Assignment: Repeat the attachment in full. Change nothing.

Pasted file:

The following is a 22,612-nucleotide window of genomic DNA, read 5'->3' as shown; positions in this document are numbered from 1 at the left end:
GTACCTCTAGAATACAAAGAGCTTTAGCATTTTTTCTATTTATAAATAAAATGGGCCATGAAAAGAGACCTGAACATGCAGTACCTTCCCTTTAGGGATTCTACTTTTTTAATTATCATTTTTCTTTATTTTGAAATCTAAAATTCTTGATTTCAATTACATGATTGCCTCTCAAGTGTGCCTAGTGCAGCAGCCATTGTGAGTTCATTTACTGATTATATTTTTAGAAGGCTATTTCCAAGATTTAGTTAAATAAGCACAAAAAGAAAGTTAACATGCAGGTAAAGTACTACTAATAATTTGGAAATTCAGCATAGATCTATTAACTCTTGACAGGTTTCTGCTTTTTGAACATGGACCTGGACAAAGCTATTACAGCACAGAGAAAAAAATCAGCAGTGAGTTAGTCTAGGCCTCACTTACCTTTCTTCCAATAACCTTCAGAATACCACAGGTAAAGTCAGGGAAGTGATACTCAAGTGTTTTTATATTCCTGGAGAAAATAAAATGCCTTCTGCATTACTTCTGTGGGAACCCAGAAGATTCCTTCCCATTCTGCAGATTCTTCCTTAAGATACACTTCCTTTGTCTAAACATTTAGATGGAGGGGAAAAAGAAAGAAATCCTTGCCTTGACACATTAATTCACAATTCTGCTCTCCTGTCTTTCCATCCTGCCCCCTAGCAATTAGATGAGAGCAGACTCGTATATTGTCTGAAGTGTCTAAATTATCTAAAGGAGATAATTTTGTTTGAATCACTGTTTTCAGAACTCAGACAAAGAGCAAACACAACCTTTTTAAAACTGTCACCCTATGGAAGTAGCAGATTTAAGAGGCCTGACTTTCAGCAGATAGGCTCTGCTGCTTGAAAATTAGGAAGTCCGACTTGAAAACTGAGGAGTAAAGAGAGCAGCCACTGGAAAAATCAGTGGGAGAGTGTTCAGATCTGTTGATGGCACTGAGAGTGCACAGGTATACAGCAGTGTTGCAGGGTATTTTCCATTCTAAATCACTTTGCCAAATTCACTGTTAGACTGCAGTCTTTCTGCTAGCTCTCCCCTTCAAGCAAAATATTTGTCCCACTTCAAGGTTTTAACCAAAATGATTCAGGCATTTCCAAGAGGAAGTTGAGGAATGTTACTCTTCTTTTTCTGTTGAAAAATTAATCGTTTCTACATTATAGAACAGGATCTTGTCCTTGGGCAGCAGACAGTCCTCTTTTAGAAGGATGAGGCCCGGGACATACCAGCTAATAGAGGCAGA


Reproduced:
The following is a 22,612-nucleotide window of genomic DNA, read 5'->3' as shown; positions in this document are numbered from 1 at the left end:
GTACCTCTAGAATACAAAGAGCTTTAGCATTTTTTCTATTTATAAATAAAATGGGCCATGAAAAGAGACCTGAACATGCAGTACCTTCCCTTTAGGGATTCTACTTTTTTAATTATCATTTTTCTTTATTTTGAAATCTAAAATTCTTGATTTCAATTACATGATTGCCTCTCAAGTGTGCCTAGTGCAGCAGCCATTGTGAGTTCATTTACTGATTATATTTTTAGAAGGCTATTTCCAAGATTTAGTTAAATAAGCACAAAAAGAAAGTTAACATGCAGGTAAAGTACTACTAATAATTTGGAAATTCAGCATAGATCTATTAACTCTTGACAGGTTTCTGCTTTTTGAACATGGACCTGGACAAAGCTATTACAGCACAGAGAAAAAAATCAGCAGTGAGTTAGTCTAGGCCTCACTTACCTTTCTTCCAATAACCTTCAGAATACCACAGGTAAAGTCAGGGAAGTGATACTCAAGTGTTTTTATATTCCTGGAGAAAATAAAATGCCTTCTGCATTACTTCTGTGGGAACCCAGAAGATTCCTTCCCATTCTGCAGATTCTTCCTTAAGATACACTTCCTTTGTCTAAACATTTAGATGGAGGGGAAAAAGAAAGAAATCCTTGCCTTGACACATTAATTCACAATTCTGCTCTCCTGTCTTTCCATCCTGCCCCCTAGCAATTAGATGAGAGCAGACTCGTATATTGTCTGAAGTGTCTAAATTATCTAAAGGAGATAATTTTGTTTGAATCACTGTTTTCAGAACTCAGACAAAGAGCAAACACAACCTTTTTAAAACTGTCACCCTATGGAAGTAGCAGATTTAAGAGGCCTGACTTTCAGCAGATAGGCTCTGCTGCTTGAAAATTAGGAAGTCCGACTTGAAAACTGAGGAGTAAAGAGAGCAGCCACTGGAAAAATCAGTGGGAGAGTGTTCAGATCTGTTGATGGCACTGAGAGTGCACAGGTATACAGCAGTGTTGCAGGGTATTTTCCATTCTAAATCACTTTGCCAAATTCACTGTTAGACTGCAGTCTTTCTGCTAGCTCTCCCCTTCAAGCAAAATATTTGTCCCACTTCAAGGTTTTAACCAAAATGATTCAGGCATTTCCAAGAGGAAGTTGAGGAATGTTACTCTTCTTTTTCTGTTGAAAAATTAATCGTTTCTACATTATAGAACAGGATCTTGTCCTTGGGCAGCAGACAGTCCTCTTTTAGAAGGATGAGGCCCGGGACATACCAGCTAATAGAGGCAGA